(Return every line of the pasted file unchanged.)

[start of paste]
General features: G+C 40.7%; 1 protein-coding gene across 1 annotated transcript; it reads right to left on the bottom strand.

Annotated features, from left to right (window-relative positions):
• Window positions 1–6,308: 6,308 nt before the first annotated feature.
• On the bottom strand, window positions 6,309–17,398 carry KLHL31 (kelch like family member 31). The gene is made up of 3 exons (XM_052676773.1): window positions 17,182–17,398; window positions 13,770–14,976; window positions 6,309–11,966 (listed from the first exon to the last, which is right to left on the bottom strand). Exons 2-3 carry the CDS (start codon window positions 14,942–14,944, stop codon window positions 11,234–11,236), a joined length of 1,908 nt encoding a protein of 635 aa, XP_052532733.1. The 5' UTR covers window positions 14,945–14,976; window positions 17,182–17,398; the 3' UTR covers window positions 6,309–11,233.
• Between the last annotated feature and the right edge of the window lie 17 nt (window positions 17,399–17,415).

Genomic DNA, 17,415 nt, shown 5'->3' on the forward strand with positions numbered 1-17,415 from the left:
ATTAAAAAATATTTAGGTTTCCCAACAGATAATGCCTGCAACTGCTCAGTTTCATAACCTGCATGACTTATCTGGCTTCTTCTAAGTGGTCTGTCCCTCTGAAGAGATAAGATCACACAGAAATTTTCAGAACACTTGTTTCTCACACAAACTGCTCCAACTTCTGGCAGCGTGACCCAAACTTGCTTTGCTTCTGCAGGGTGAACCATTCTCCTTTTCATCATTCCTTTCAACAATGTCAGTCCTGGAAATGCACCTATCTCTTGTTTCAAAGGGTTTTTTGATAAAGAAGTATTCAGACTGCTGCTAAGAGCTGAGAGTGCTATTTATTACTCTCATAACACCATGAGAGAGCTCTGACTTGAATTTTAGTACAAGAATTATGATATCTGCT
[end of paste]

General features: G+C 40.7%; 1 protein-coding gene across 1 annotated transcript; it reads right to left on the bottom strand.

Annotated features, from left to right (window-relative positions):
• Window positions 1–6,308: 6,308 nt before the first annotated feature.
• On the bottom strand, window positions 6,309–17,398 carry KLHL31 (kelch like family member 31). The gene is made up of 3 exons (XM_052676773.1): window positions 17,182–17,398; window positions 13,770–14,976; window positions 6,309–11,966 (listed from the first exon to the last, which is right to left on the bottom strand). Exons 2-3 carry the CDS (start codon window positions 14,942–14,944, stop codon window positions 11,234–11,236), a joined length of 1,908 nt encoding a protein of 635 aa, XP_052532733.1. The 5' UTR covers window positions 14,945–14,976; window positions 17,182–17,398; the 3' UTR covers window positions 6,309–11,233.
• Between the last annotated feature and the right edge of the window lie 17 nt (window positions 17,399–17,415).

Genomic DNA, 17,415 nt, shown 5'->3' on the forward strand with positions numbered 1-17,415 from the left:
ATTAAAAAATATTTAGGTTTCCCAACAGATAATGCCTGCAACTGCTCAGTTTCATAACCTGCATGACTTATCTGGCTTCTTCTAAGTGGTCTGTCCCTCTGAAGAGATAAGATCACACAGAAATTTTCAGAACACTTGTTTCTCACACAAACTGCTCCAACTTCTGGCAGCGTGACCCAAACTTGCTTTGCTTCTGCAGGGTGAACCATTCTCCTTTTCATCATTCCTTTCAACAATGTCAGTCCTGGAAATGCACCTATCTCTTGTTTCAAAGGGTTTTTTGATAAAGAAGTATTCAGACTGCTGCTAAGAGCTGAGAGTGCTATTTATTACTCTCATAACACCATGAGAGAGCTCTGACTTGAATTTTAGTACAAGAATTATGATATCTGCT